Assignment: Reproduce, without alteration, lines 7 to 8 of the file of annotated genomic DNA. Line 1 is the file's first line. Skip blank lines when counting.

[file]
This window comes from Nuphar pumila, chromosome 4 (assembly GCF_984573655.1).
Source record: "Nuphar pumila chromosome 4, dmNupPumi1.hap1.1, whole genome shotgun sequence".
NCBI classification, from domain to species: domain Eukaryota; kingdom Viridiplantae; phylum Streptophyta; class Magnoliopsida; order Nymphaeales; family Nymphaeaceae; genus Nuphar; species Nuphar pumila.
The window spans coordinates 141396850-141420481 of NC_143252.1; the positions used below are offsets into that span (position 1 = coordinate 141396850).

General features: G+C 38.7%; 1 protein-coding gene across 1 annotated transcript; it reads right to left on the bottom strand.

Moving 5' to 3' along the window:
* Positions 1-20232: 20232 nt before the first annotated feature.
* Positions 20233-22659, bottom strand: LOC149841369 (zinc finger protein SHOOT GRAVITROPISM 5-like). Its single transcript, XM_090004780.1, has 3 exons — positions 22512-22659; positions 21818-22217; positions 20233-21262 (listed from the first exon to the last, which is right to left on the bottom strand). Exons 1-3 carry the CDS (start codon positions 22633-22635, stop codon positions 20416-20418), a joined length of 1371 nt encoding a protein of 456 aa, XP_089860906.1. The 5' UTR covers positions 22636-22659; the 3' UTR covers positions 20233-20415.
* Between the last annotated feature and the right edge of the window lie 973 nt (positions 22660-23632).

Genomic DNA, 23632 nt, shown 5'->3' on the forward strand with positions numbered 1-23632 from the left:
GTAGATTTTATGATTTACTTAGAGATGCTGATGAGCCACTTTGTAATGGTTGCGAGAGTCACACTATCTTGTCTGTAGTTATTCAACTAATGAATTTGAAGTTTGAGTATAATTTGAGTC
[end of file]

* Positions 1-20232: 20232 nt before the first annotated feature.
* Positions 20233-22659, bottom strand: LOC149841369 (zinc finger protein SHOOT GRAVITROPISM 5-like). Its single transcript, XM_090004780.1, has 3 exons — positions 22512-22659; positions 21818-22217; positions 20233-21262 (listed from the first exon to the last, which is right to left on the bottom strand). Exons 1-3 carry the CDS (start codon positions 22633-22635, stop codon positions 20416-20418), a joined length of 1371 nt encoding a protein of 456 aa, XP_089860906.1. The 5' UTR covers positions 22636-22659; the 3' UTR covers positions 20233-20415.